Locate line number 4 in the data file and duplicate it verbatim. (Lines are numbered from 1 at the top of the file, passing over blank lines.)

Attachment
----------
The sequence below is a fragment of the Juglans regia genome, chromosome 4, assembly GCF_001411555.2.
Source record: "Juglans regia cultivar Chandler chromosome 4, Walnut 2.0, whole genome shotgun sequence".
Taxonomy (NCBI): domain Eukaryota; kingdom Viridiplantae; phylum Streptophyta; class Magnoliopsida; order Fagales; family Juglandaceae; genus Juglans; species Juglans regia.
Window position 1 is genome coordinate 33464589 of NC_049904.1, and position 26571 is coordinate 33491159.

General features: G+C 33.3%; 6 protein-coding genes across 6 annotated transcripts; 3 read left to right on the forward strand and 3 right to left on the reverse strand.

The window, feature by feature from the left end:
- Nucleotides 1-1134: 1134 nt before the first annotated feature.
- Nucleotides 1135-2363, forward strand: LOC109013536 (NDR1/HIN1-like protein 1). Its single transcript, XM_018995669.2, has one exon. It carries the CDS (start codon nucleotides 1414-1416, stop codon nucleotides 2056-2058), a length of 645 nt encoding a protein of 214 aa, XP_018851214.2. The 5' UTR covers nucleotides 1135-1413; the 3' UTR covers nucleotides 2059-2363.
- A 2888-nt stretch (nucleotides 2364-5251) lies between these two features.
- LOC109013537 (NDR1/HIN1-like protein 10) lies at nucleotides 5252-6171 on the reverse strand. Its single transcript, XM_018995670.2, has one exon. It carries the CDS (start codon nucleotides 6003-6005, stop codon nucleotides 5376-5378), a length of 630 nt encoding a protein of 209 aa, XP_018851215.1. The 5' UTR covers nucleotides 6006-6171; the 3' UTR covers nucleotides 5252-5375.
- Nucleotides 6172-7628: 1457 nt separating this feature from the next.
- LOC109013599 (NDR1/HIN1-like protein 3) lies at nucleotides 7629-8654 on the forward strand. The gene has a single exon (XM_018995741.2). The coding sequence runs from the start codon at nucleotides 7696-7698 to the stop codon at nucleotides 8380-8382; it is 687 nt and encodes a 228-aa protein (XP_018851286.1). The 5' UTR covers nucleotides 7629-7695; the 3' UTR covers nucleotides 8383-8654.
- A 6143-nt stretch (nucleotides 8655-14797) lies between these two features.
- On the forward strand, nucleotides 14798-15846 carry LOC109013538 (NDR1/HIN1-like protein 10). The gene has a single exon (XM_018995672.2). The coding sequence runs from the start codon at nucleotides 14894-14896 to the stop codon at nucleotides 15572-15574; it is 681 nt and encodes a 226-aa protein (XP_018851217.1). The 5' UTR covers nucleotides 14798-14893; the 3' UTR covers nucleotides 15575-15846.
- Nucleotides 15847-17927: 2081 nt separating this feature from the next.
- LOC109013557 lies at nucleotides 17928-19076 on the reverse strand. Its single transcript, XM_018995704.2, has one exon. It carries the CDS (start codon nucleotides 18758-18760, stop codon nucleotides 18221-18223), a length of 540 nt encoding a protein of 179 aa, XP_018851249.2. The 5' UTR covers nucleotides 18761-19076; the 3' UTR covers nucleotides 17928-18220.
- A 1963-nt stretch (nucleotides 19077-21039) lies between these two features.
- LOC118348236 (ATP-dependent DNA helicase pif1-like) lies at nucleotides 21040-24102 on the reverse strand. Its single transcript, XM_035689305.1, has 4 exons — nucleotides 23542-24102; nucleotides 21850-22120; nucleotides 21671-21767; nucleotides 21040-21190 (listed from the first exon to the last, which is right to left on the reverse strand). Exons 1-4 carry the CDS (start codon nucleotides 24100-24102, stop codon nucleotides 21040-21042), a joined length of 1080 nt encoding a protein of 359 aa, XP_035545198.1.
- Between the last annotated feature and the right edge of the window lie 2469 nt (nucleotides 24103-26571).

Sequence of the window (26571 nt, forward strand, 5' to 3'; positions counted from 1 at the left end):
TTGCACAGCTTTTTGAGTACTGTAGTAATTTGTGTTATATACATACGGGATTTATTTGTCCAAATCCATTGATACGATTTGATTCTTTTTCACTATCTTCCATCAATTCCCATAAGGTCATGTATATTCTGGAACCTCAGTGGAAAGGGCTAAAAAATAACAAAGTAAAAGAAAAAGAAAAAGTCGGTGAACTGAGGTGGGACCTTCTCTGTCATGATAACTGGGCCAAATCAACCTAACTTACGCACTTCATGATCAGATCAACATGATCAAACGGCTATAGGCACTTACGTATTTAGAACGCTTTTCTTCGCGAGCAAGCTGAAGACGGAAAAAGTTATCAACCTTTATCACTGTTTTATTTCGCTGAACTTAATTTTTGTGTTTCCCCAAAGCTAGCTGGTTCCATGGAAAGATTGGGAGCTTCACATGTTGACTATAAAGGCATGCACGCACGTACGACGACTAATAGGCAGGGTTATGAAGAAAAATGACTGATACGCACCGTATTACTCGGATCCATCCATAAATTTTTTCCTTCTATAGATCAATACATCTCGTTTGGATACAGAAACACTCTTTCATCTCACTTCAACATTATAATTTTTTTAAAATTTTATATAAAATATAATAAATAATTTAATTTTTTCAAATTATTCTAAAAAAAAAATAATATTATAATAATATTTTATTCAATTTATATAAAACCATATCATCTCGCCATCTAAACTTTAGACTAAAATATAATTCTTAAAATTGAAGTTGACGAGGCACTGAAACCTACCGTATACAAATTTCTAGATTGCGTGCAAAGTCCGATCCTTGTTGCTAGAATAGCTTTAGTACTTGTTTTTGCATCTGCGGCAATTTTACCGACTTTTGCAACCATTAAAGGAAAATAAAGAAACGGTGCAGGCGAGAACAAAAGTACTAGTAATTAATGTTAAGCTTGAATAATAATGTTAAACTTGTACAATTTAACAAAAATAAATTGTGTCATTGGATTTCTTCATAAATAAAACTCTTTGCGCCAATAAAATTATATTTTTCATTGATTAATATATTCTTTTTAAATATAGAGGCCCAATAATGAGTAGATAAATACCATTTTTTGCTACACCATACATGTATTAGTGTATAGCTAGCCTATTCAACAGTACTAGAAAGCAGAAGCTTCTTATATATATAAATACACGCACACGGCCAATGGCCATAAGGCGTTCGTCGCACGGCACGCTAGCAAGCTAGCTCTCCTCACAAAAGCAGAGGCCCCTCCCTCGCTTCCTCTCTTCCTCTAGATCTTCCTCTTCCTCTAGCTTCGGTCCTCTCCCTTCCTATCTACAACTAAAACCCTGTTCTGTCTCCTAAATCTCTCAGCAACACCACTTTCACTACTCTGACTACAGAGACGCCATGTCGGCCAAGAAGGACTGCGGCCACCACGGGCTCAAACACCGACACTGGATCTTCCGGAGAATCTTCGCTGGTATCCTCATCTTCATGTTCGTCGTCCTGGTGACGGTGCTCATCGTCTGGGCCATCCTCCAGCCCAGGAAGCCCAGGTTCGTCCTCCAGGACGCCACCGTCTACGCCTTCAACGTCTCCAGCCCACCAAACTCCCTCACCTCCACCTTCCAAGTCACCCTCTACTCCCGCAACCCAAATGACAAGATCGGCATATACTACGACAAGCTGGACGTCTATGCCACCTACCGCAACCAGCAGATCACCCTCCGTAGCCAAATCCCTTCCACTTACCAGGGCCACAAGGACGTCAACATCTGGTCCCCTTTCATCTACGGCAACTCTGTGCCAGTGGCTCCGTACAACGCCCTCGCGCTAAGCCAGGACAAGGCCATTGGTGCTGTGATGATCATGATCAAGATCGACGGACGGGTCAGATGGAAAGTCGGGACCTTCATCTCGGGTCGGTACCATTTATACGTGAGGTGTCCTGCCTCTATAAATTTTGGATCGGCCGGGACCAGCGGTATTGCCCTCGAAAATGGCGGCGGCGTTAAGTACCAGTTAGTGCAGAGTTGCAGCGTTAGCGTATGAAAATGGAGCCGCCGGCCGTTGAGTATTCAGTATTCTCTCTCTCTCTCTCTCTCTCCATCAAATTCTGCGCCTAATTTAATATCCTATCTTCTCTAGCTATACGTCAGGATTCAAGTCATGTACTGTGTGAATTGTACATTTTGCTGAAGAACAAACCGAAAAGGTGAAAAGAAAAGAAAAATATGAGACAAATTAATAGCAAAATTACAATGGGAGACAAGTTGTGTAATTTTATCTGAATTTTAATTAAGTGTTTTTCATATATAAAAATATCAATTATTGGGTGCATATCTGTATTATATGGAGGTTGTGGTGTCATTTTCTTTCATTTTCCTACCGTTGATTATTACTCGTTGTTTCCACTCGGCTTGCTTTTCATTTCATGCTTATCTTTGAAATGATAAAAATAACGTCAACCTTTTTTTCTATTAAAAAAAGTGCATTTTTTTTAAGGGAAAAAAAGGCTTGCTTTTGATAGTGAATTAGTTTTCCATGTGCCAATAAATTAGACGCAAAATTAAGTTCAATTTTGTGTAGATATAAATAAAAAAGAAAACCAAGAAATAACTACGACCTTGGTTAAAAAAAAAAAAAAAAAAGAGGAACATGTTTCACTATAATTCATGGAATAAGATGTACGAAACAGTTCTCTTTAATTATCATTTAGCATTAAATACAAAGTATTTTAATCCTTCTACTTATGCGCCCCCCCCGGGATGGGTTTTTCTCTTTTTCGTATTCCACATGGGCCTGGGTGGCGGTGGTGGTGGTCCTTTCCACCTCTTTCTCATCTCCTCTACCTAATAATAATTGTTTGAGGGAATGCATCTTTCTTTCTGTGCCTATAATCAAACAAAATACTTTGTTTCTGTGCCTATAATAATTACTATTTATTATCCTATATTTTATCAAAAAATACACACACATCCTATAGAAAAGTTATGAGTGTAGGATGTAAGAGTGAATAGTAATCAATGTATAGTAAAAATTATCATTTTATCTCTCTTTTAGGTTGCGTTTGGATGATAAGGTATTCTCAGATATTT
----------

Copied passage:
Window position 1 is genome coordinate 33464589 of NC_049904.1, and position 26571 is coordinate 33491159.